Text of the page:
Everything you need to know before buying a ukulele

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Are you thinking about buying a ukulele but not sure where to start? This blog will cover everything you need to know about types, shapes, the different materials and the sounds they produce and suggest a few makes to check out.

Ukulele Types

There are four main sizes of ukulele, in order of size these are the soprano, concert, tenor and baritone. The size is determined by the length of the vibrating part of the string (so between the bridge and the net) this is known as the scale length.

ukulele-sizes

Soprano

This is the most traditional size with the most typical ukulele sound, the soprano is the best one to start with if you are buying your first ukulele, it also tends to be the cheapest too.

Concert

The concert ukulele, sometimes called the alto, is slightly larger than the soprano thus it has more room to manoeuvre on the fretboard and produces a more fuller sound.

Tenor

This is the most common ukulele for professional players as it gives more room to play and more volume, perfect for solos. The tenor is also a good choice for musicians with large hands (even if you are a beginner I would choose a tenor over a soprano if you have big hands).

Baritone

This is not suitable for beginners as the baritone ukulele has a different tuning to the others and so it is generally harder to find tabs and tutorials.

 

Ukulele Shapes

pineapple-ukulele

Guitar/figure-8: This is by far the most common shape (see image above).

Pineapple: As you might guess from the name it is shaped like a pineapple (see image to right)! Instead of the traditional curves like the guitar this ukulele has a rounded back. It was first designed by the Kamaka Ukulele Company.

The pineapple uke produces a distinctive sound thanks to the shape helping to create a fuller and richer sound.

Some players prefer this shape not for the sound but the fact that it is seen less as a small guitar and more as an instrument in its own right.

 

Ukulele Materials

The cheaper ukuleles are made with either laminate wood or plastic, these can sound good, like the Makala Dolphin Soprano Ukulele (see below), and they are perfect for just throwing in your rucksack for a trip! However… they don’t resonate as much as solid-wood and keep the same tone throughout their life but they tend to be stronger and less prone to splitting and cracking.

As you go up in price range you’ll find them built with different types of woods, each of these have different tonal characteristics. Solid-wood, like other stringed instruments, tend to mellow with age, producing richer tones.

The price is also dependent on whether the ukulele is hand made or has any finer detailing.

The most commonly used wood:

Mahogany
One of the most popular woods for the ukulele due to its strong volume, warm tone and relatively cheap price.

Koa
The original ukulele wood as the Koa is native to Hawaii. It is still a very popular wood thanks to its beautiful grain patterns, a wide range of colors, and a balanced tone.

It is considered an ideal wood for ukuleles and is accordingly priced making it one of the most expensive types to buy.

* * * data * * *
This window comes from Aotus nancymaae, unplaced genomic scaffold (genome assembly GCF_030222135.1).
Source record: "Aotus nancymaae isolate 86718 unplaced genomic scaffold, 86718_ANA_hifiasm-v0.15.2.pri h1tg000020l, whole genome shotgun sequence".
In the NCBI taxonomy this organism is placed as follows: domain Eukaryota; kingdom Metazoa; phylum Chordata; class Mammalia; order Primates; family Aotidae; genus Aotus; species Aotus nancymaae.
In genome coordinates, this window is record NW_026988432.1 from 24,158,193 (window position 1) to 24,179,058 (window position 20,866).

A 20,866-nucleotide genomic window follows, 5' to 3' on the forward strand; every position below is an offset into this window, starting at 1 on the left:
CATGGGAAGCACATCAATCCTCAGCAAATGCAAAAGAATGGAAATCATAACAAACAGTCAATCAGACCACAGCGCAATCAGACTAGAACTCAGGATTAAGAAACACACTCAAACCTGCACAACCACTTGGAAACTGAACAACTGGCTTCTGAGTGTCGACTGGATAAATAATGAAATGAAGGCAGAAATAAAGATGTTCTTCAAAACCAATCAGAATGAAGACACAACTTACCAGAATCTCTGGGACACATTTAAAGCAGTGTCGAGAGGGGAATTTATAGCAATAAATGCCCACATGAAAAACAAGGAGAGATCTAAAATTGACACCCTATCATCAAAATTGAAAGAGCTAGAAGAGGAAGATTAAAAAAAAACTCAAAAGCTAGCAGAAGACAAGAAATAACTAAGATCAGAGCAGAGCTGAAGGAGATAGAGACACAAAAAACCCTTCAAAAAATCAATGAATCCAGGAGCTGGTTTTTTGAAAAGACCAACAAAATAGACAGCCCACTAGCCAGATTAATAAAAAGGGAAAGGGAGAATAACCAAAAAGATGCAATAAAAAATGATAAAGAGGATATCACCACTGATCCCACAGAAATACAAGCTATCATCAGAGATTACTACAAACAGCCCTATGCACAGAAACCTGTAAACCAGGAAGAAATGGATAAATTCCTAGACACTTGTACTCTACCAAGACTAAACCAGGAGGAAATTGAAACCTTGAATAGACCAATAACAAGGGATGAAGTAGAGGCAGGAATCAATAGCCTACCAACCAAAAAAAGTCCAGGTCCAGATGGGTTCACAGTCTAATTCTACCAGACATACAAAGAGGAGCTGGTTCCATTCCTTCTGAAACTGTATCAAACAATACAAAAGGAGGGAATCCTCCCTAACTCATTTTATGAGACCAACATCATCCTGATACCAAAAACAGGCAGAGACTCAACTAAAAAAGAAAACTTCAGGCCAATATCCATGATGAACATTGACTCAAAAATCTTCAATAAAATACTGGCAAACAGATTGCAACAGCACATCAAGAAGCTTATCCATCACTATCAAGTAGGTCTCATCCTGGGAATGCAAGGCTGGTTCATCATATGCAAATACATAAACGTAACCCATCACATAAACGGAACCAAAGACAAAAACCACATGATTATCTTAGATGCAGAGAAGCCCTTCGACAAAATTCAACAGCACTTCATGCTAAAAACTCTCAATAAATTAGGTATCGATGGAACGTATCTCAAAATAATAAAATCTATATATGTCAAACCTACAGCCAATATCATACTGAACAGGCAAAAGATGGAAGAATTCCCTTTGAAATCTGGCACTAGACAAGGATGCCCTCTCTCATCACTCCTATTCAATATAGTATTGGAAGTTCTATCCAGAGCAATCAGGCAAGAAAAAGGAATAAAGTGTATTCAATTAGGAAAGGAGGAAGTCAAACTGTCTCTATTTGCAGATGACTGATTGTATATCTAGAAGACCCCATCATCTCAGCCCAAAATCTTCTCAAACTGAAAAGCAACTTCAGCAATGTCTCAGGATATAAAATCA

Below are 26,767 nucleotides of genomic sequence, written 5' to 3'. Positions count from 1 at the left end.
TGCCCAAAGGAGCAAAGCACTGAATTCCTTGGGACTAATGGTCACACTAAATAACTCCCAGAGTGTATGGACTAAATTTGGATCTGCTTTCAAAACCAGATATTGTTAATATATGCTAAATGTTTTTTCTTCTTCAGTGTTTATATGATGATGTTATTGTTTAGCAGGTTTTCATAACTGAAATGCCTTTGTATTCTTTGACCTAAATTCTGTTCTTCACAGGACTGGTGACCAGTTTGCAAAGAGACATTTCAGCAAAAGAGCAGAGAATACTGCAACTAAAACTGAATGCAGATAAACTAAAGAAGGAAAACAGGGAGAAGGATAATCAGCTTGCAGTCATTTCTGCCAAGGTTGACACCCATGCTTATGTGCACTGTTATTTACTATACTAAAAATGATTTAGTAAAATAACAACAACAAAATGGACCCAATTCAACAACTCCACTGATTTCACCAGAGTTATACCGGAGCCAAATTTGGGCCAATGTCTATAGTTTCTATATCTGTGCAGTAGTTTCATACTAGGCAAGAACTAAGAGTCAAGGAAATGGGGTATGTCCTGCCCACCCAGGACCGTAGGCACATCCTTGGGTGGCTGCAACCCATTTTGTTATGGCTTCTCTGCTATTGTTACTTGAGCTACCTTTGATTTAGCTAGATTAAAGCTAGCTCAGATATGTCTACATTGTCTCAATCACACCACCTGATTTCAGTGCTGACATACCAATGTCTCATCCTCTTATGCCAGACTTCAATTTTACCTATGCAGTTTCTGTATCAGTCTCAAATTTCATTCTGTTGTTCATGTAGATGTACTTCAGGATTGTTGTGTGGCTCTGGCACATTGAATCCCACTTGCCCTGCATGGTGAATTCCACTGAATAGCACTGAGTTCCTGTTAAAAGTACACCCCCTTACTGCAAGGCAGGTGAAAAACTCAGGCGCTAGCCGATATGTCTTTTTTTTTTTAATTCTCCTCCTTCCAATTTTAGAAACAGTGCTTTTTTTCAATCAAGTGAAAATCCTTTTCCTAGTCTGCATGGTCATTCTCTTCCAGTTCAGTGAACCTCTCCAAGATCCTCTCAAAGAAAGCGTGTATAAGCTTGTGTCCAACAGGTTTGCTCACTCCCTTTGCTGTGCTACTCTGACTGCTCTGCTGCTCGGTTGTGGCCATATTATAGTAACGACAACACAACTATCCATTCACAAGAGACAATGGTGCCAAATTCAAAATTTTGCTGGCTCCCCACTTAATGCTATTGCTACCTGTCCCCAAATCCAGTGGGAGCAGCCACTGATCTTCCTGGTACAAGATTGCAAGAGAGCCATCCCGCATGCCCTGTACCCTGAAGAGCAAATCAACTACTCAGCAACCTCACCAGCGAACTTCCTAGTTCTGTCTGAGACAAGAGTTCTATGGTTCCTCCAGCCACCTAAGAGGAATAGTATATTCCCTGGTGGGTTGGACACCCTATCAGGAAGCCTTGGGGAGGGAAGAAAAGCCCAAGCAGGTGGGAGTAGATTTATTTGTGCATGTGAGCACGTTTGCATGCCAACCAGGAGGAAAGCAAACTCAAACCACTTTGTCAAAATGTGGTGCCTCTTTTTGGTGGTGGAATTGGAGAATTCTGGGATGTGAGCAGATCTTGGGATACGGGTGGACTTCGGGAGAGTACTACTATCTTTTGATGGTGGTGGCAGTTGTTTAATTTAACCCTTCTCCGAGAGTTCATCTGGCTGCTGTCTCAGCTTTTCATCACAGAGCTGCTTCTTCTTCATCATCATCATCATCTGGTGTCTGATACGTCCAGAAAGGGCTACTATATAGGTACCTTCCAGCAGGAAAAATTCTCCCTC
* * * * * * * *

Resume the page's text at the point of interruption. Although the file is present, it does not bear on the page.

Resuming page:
Spruce
A strong softwood with a bright and vibrant tone, spruce ukuleles excel across the range of frequencies and its dynamics are arguably the best. It is also one of the most affordable woods used in ukuleles.

Cedar
Being softer than spruce with less pointed mids and more bass it offers tones that are much more mellow and round thus making it a good choice for the tenor and baritone ukuleles as it brings out the lower notes.

Redwood
Tonally, redwood resides between spruce and cedar, being both clear and mellow at the same time. Due to the over-harvesting of redwoods the wood is both rare and expensive.

Some find the sound to be very full whilst others find it unfocused and not as clear in the high notes.

Rosewood
Not a very common wood in the ukulele world although it is sometimes used on the fretboard. This dense wood has exceptional mid range and low overtones and thickens up the higher range.

A lot of uke players consider rosewood sides and back paired with a Cedar or Spruce top the ultimate ukulele tone.

Maple
A brighter, more rounded sound than the spruce the Maple ukulele is known for its clear tone. A very attractive wood that also holds up well over time.

 

Prices

Prices start from about $20 but I would recommend spending at least $60 if you want to a relatively decent sound and longer lasting instrument.

The Lanikai LU-21 Soprano Ukuele is a good option for beginners it is made of laminate wood so has the look of a real ukulele and is about $80

If you’re after a pretty and colorful uke for under $50 then I would recommend the Makala Dolphin Soprano Ukulele, although it is made out of plastic it is well thought of by many ukulele players thanks for their great tone and playability. If you are willing to spend a bit more you can get this made of wood too.

Kala is a world renowned ukulele maker and the Kala KA-T Mahogany Ukulele is a great tenor that is perfect for those with big hands. It will set you back about $120.

 

In summary

When purchasing your ukulele you should consider your level, what you wish to use it for, what kind of sound you’re after and how much you are willing to spend. Hopefully you should have a better idea of what will work best for you after reading this blog. I would recommend trying out some different ukulele’s in a shop to see what works best for you before buying.

If you are a beginner then make sure you check out our intro to the ukulele tutorial plus our beginner ukulele tutorial playlist for more easy lessons!

You should check out the Top 8 Easy Ukulele Chords for Beginners to get you started.

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